Canadians have been handed a wonderful Christmas gift, yet most of us don’t realize it yet. We’ve been so busy reviling Finance Minister Jim Flaherty for his new tax on income trusts that we still haven’t unwrapped all the other tidbits that came with the trust announcement. The most important is called pension income splitting and it’s potentially a much bigger deal than all the outraged headlines about income trusts combined.
Income splitting could put thousands of extra dollars in your pocket every year, and maybe even allow you to retire earlier. “At some point just about all of us will be affected by this,” says Sandy Cardy, senior vice president of tax and estate planning at Mackenzie Financial in Toronto. “Most people are focusing on the trusts, but for many Canadians, pension splitting is going to have a much bigger impact.”
How big an impact? If you’re married and one of you gets $70,000 a year from a pension, you could get an after-tax raise of more than $5,000 a year starting in January. If you’re not retired this affects you too at least if you want that extra cash when you do retire.
The new rules allow you to reduce your taxes by spreading your family’s pension income more evenly between you and your spouse. For instance, if you get an annual $70,000 pension and your spouse has no income, you could split up to half of your pension with your husband or wife, and fill out your tax returns as if you each earned $35,000 a year. Your combined income hasn’t changed, but you’ll pay far less tax because you’re now in a lower tax bracket.
What if I’m still saving for retirement?
Then it’s time to change your retirement plan to maximize your eligible pension income, because that’s pretty much the only type of income you can split. While you’re under 65, only income from a registered pension plan, like a pension from work, qualifies. When you hit 65, then you can also split income from your RRSP by converting it to an RRIF or annuity.
To maximize your pension income, you should join your company pension plan if there is one, and keep as much of your retirement savings in an RRSP as you can, even if that means forgoing the lower tax rates on capital gains and dividends. “That’s because the tax you save by income splitting could more than offset that,” says Cardy. Of course, you’ll see the biggest impact if you have a spouse who makesconsiderably more or less money than you do. If you’re single, you’re out of luck.
Could I retire a year earlier?
In some cases, yes. Consider the $5,000 a year you would gain from pension splitting in the example above. If you’re a 65-year-old male, that $5,000-a-year gain for life is equivalent to a $67,000 annuity. With income splitting, you can save that $67,000 and use it to fund an extra year of retirement.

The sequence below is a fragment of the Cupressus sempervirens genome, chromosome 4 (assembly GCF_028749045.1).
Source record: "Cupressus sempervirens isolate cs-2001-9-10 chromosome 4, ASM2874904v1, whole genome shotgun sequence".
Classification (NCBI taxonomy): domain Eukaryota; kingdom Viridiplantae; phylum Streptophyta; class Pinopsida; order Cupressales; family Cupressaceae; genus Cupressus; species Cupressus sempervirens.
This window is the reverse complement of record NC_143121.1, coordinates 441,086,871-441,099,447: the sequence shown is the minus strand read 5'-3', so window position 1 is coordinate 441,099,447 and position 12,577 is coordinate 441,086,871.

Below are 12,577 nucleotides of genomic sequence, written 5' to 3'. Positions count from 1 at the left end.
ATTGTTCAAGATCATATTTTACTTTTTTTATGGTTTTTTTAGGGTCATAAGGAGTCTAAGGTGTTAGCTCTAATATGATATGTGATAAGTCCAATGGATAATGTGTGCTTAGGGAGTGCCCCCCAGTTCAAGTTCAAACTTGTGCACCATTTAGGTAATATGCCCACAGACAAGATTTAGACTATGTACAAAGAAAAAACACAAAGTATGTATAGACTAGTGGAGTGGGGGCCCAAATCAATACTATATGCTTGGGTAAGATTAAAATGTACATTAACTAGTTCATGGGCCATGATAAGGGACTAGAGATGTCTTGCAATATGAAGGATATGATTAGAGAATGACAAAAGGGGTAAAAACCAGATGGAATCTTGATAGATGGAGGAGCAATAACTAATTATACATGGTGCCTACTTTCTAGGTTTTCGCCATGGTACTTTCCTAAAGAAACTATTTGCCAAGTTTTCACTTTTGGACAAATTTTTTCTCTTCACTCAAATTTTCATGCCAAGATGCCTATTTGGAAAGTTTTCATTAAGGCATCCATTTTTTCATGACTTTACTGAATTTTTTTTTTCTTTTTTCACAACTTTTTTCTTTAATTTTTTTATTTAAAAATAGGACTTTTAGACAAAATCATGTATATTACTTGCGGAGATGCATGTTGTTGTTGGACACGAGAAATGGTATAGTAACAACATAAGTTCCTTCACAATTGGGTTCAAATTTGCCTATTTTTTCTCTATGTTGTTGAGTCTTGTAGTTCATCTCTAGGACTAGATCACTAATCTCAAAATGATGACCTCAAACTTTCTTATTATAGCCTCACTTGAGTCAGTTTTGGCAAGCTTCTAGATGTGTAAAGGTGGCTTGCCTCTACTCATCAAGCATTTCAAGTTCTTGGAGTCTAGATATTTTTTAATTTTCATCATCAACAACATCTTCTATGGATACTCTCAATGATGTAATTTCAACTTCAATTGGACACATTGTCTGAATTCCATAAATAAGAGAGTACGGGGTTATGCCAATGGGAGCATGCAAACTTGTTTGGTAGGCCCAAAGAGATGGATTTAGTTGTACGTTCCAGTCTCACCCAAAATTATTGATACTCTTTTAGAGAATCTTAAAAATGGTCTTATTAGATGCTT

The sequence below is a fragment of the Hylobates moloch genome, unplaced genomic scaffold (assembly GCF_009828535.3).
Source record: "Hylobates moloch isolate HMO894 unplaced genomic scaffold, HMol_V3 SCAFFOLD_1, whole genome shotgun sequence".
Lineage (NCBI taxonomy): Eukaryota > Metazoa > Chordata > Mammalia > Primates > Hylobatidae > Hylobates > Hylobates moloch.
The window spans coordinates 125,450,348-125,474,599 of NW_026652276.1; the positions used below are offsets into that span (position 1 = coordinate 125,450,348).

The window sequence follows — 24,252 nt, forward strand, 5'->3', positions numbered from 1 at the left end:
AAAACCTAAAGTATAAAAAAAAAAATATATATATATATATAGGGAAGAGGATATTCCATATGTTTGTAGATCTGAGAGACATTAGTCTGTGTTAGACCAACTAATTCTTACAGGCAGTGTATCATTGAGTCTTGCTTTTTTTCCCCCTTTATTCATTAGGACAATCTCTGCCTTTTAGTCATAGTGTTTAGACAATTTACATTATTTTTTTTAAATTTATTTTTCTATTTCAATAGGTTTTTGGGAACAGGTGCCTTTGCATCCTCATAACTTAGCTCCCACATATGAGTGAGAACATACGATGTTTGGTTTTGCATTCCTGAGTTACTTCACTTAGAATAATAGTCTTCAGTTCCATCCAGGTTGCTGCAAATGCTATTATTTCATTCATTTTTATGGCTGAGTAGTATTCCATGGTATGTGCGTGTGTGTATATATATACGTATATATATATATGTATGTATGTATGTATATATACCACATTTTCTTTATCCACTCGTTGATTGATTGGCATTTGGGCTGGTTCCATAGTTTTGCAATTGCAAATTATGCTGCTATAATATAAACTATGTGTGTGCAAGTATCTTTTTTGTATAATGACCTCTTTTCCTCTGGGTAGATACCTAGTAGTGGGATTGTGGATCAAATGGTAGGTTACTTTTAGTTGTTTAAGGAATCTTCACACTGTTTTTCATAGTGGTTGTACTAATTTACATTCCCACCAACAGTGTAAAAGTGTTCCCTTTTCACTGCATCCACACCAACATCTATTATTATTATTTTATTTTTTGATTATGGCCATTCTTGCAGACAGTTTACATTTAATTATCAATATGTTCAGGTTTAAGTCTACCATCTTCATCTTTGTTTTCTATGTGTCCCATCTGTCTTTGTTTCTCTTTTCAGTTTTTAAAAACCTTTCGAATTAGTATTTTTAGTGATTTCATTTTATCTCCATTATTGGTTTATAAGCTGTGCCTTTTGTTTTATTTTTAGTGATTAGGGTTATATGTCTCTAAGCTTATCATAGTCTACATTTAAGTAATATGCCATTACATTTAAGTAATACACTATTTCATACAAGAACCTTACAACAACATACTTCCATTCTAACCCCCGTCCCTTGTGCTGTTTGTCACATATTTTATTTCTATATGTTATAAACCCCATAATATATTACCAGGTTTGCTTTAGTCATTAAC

Could I keep my OAS from getting clawed back?
Definitely. If you expect your retirement income to be greater than about $62,000, the government will claw back some of your Old Age Security payments, which could cost you up to about $6,000 a year. Lowering your income by splitting it with your spouse means you’ll pay less tax and get more of your OAS.
Malcolm Hamilton, an actuary with Mercer Human Resource Consulting in Toronto, says planners are just starting to appreciate the wide-ranging implications. He expects some people with good pension plans will start retiring earlier so they can split their incomes, and work part time until 65. He also expects more couples will start converting their RRSPs to RRIFs right at 65 rather than waiting until they’re 69. Cardy adds that you can fine tune your net income year by year. For instance, you might want to lower your income one year to claim more medical expenses or pay less tax on dividend income, then lower your spouse’s income the next.
How much will you save?
These couples will save thousands. You could too.
Rosco and Virginia are 62 and retired. Rosco has no income;
Virginia has a $50,000-a-year pension. She can split her income 50-50
with Rosco even though she’s under 65, because it’s pension income.
Combined after-tax income before splitting: $39,800
Combined after-tax income after splitting: $43,100
Income boost: $3,300 a year
Tom and Nicole are 64. Tom has a $70,000 pension and Nicole
has no income. Otherwise, they’re in the same position as Rosco and Virginia.
Combined after-tax income before splitting: $53,400
Combined after-tax income after splitting: $58,800
Income boost: $5,400 a year
Bob and Margaret are 67 and have applied for OAS. Bob receives
$60,000 a year from his RRIF, $30,000 from consulting work, and $10,000 from
CPP. Because his income is high, all of Bob’s OAS is clawed back. By splitting
his RRIF income with Margaret, Bob pays less tax, and gets most of his OAS back.
Combined after-tax income before splitting: $76,500
Combined after-tax income after splitting: $85,900
Income boost: $9,400 a year
All figures are approximate and assume Ontario residency. CPP sharing and other credits and reductions, such as the age amount, were not taken into account.